4 Office Productivity Myths Debunked

Productivity Priorization & Balance

When it comes to office productivity, “business as usual” will sometimes lead you down the wrong path. Here are four things to stop doing at work.

Do you want to improve your office productivity? Sometimes it’s as simple as not doing the things that don’t work — which sounds obvious, but gets dicey when it goes against standard advice you’ve always been given. If you want to amp up your effectiveness at work, here are some productivity myths you may want to consider crossing off your to-do list:

1. Multi-Tasking Gets More Done

When you’ve got a million things to do every day, it may seem as if the only way to meet goals and deadlines is to multi-task. However, the truth is that dividing your focus between projects can actually slow you down and make you more prone to errors.

A much more effective way to work is to focus on one thing — and one thing only — at a time. Consider slowing down and immersing yourself fully in the task in front of you. You may find that you get it done quicker, produce a higher quality outcome and that you enjoy completing the task more.

By the way, this includes email; if you keep your email open on your desktop all the time, you may be keeping yourself in a constant state of multi-tasking. Even if you don’t stop to check your messages every time a new one comes in, you’ll at least see a notification pop up on your desktop. This can take your focus away from the task at hand. Don’t be afraid to shut your email off for the first 50 minutes of the hour, and then check back in during the last ten minutes before shutting it off again. If there’s an emergency during that 50 minutes, someone will let you know.

2. Organizing Your Email Is the Key to Ease

Speaking of email, did you know that sorting your email into folders may actually hold you back instead of making you more organized? Researchers at the University of California at Santa Cruz for IBM found that neatly organized inboxes made messages harder to find. Instead, they suggested keeping a few folders for those tasks that need extra attention, unsubscribing from as much junk as possible and utilizing the search feature for the rest of your inbox. Not only can this technique save you time when organizing your inbox, but also you’ll find what you’re looking for much more quickly.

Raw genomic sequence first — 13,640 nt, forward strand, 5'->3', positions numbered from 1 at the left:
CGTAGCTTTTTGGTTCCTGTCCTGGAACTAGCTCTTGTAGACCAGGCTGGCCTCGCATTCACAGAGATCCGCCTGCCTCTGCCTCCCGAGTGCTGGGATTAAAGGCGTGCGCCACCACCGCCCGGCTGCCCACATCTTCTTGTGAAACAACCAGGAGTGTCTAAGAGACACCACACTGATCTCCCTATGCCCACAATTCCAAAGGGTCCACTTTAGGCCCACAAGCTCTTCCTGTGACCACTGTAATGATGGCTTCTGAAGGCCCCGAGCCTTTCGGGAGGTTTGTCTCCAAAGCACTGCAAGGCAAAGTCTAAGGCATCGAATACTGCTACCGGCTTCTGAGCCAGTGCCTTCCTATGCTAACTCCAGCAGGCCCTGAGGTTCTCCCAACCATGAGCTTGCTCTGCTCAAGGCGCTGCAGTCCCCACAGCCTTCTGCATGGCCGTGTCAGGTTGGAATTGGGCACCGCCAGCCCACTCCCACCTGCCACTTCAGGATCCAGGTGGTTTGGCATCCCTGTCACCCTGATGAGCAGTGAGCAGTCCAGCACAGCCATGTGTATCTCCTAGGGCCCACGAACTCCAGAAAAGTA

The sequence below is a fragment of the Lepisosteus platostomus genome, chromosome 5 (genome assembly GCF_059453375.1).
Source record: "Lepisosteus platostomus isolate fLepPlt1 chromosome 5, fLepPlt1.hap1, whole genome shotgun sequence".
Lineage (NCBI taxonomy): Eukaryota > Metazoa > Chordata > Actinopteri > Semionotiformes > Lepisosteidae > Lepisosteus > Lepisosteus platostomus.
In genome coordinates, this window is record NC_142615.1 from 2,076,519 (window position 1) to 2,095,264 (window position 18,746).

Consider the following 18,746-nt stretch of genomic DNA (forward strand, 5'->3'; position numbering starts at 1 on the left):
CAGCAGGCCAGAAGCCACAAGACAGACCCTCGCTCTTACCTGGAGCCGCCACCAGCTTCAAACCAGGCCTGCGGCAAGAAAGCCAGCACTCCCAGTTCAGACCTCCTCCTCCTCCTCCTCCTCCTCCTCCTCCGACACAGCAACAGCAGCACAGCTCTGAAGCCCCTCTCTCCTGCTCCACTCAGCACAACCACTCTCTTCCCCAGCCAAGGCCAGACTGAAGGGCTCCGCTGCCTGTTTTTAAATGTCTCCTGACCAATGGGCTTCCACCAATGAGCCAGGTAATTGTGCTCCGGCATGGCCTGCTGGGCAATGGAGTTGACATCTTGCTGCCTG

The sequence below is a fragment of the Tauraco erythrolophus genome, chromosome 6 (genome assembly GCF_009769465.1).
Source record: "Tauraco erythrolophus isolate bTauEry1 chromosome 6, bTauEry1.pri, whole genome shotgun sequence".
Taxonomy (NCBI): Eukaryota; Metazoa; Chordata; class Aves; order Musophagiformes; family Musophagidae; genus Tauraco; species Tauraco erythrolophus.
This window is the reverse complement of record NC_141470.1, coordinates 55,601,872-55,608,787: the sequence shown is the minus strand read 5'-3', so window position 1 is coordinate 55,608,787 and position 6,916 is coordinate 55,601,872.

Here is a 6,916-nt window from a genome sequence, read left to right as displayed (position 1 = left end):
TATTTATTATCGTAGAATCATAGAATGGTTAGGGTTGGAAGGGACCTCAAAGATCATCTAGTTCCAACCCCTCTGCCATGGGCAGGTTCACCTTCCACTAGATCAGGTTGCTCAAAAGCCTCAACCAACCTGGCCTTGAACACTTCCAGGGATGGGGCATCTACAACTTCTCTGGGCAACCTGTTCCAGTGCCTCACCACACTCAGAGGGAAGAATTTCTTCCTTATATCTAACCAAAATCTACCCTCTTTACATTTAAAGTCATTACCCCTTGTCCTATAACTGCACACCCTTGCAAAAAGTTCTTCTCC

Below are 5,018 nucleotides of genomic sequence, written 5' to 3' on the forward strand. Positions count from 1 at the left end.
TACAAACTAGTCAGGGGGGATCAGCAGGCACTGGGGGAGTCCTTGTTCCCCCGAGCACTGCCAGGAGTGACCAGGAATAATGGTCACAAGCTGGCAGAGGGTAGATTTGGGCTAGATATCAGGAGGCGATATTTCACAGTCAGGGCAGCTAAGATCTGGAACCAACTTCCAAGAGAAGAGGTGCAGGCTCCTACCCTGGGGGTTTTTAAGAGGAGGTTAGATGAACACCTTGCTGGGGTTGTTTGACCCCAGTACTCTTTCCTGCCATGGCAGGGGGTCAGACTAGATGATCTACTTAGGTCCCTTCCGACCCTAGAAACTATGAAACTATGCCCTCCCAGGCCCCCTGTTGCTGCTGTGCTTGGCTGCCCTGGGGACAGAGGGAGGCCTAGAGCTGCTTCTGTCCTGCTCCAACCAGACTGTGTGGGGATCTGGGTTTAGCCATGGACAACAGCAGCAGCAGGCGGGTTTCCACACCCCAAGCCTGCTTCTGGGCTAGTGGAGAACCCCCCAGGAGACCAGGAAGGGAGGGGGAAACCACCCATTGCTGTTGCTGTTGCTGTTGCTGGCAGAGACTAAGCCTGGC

3. If You Work More Hours, You’ll Get More Done

There’s a professor at Portland State University who regularly gives his students the following assignment: Take an hour off and do anything that will make you happy. Many of the students don’t know how to handle it and end up doing homework during designated fun time. Professionals have the same problem — many people think that if they work more hours, they’ll get more done and achieve greater success. However, the amount of hours you spend at work doesn’t necessarily equate to greater levels of office productivity. In fact, sometimes it’s just the opposite. Having greater balance in your life can help you be more focused and efficient at work.

4. Experienced Minds Know Best

Experience can be a great thing, but it can also close your mind to opportunities that could be the most effective choice in a given situation. Some of the most effective leaders bring a beginner’s mind-set with them to work, meaning they remain open to all the possibilities available to them and avoid getting bogged down in the nonsense of daily office minutia. Don’t run to the first great answer you find for a given problem. Instead, take the time to consider many possibilities up front and you’ll likely save yourself time down the road when you don’t have to backtrack and redo work during execution.

Productivity is not one size fits all — you have to figure out a system and routine that works for you. Experiment, try new tactics, and don’t let someone else’s way of doing things get in the way of doing what you prefer. If you’re meeting goals, that’s your biggest measure of success!

Karlyn Borysenko
Karlyn Borysenko

My goal is to make professional life better for individuals, and drive productivity and results for organizations. I fix the "people problems" and I help individuals build better working relationships across their organizations, navigate office politics, create a great organizational culture, build and lead more productive teams, and be great managers. I'm one of the few workplace bullying experts in the country and I can help individuals who have been targeted, or organizations who think they might have a bullying problem on their hands. And if you work in sales or fundraising, I can teach you how to "read" your prospects to increase your close rate and generate more revenue. I'm an MBA, a PhD in Industrial/Organizational Psychology (ABD), and a certified DiSC Trainer. I believe passionately that an organization's most valuable resource is its people, and that leaders have a responsibility to put structures, processes, and systems in place that will support employee success, development, job satisfaction, and organizational culture.